Austin Public Health officials look back on a year of the COVID-19 pandemic, look forward to future vaccinations

Samantha Greyson

Austin Public Health has distributed 134,000 COVID-19 vaccines as of Saturday and is looking toward a “new normal” as Austinites continue to get vaccinated, APH director Stephanie Hayden-Howard said at an in-person media event at the Delco Activity Center on Saturday.

“Even with the addition of variants, that if we maintain the protections, if we maintain the masking, if we maintain the distancing and the hygiene, we will ride this curve down to zero,” said Mark Escott, the interim medical director and health authority for Austin-Travis County. “And we'll do that by May and June. We're not talking about a long term continuance of those protections to the extent that we're doing it now.”

Austin and Travis County were moved to Stage 3 COVID-19 risk guidelines Saturday morning. The UT COVID-19 Modeling Consortium dashboard, which was updated Monday, shows the potential for a continual decrease of cases, Escott said. 

“I'm relieved by the fact that we have vaccinated more than 5 million in Texas,” Escott said. “I think it's an incredible achievement of our country, our state and our local governments to be where we are today.”

APH is still prioritizing vaccinations for 1A and 1B populations, but Escott said APH needs to update their IT system in order to determine if someone is a part of the 1C population, people who are 50 to 64 years old. Once the system for vaccinating 1C clientele is in place, APH will vaccinate small portions of 1C populations. 

Escott said APH is concerned about a potential surge of cases due to Gov. Greg Abbott’s executive order to remove the mask mandate and allow all businesses to open at 100% capacity. 

“We're talking about a surge that starts in April and continues to escalate through May into June, and it's going to continue for a portion of the summer,” Escott said. “We're used to doing the things that we need to do to protect ourselves. Asking our community to do it for another few weeks is a wise investment of time and effort to continue to push this disease combat.”

Hayden-Howard said COVID-19 prevention practices have become a habit for many people, and she hopes this diligence will combat a potential surge due to Abbott’s executive order or spring break travelers returning to Austin at the end of the month.

“We do have folks that are continuing to wear their masks and continuing to social distance. They're looking at the capacity of where they're going, in places that they're in,” Hayden-Howard said. “So my hope is that folks will continue to do those practices and keep us all safe.”

APH has been having discussions about planning for events such as Austin City Limits to ensure COVID-19 safety for future large gatherings, Hayden-Howard said. The number of positive cases, hospitalizations and vaccinations will contribute to large event planning, but a smaller capacity for events will most likely be implemented to ensure safety, Hayden-Howard said.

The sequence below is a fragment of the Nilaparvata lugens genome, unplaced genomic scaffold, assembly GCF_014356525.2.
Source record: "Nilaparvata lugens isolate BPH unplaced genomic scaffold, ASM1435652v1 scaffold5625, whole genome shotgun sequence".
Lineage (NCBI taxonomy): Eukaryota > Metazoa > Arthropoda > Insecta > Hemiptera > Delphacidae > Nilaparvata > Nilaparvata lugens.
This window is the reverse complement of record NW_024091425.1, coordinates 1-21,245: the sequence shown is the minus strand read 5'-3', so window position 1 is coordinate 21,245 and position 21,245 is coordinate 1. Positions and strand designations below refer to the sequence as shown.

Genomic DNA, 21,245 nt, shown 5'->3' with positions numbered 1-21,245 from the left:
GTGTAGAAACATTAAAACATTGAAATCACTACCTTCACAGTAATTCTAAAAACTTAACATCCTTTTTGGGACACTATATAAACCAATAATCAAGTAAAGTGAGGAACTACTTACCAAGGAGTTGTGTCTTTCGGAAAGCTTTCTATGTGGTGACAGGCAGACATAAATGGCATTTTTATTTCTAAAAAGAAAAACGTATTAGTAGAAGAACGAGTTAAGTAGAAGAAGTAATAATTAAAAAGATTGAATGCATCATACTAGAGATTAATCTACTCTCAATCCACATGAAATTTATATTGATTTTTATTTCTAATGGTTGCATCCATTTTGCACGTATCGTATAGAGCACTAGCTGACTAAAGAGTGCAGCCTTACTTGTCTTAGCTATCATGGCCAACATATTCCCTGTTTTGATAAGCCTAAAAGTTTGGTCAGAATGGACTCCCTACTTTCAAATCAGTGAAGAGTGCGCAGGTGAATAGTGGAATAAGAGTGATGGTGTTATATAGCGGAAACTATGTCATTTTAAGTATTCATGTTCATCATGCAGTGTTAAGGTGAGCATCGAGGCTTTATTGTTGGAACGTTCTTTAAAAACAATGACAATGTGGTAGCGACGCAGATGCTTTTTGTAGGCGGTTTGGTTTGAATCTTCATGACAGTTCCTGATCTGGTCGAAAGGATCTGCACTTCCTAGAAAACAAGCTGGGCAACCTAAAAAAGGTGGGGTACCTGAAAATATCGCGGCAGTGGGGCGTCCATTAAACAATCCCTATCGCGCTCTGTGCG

“I think we always have to make sure that we're doing things that are keeping us all safe,” Hayden-Howard said. “Even if that looks different than what we were doing pre-COVID. That's fine because that may be our new way forward.”

Vaccine allocations are being fairly distributed to counties in Texas, Escott said, but public health officials are urging the federal government to use 2019 census data, as opposed to 2018 data, to determine vaccine allocations.

“One of the challenges that we have is that the federal government is using 2018 census data, as compared to 2019 census data, which leaves us with 1.5 million less people that's counted,” Escott said. “So many people moved to Texas that the population has grown that much … in 2019 to make a difference in what Texas is allocated.”

Hayden-Howard said she is anticipating a public-private partnership for vaccine distribution. The federal government has worked to provide contracts for local vaccine distribution, she said. 

“In our conversations with other health care providers across Travis County, they are ready to receive vaccines,” Hayden-Howard said. “They have their systems in place; quite a few of them have a waiting list. It's just a matter of getting the vaccines, and we're able to put it out into our community.”

Hayden-Howard said the pandemic has increased public health awareness. Many public health offices are using incoming financial resources to improve their technology infrastructure to better prepare for a public health crisis in the future, she said.

“Most health departments will receive funding to provide testing, to provide vaccines,” Hayden-Howard said. “Some of us have used some of those funds to set up our electronic platform. Our goal is to keep that platform working and in place to be able to continue to help so when whatever ‘disease of the day’ shows up, we're able to use that platform.”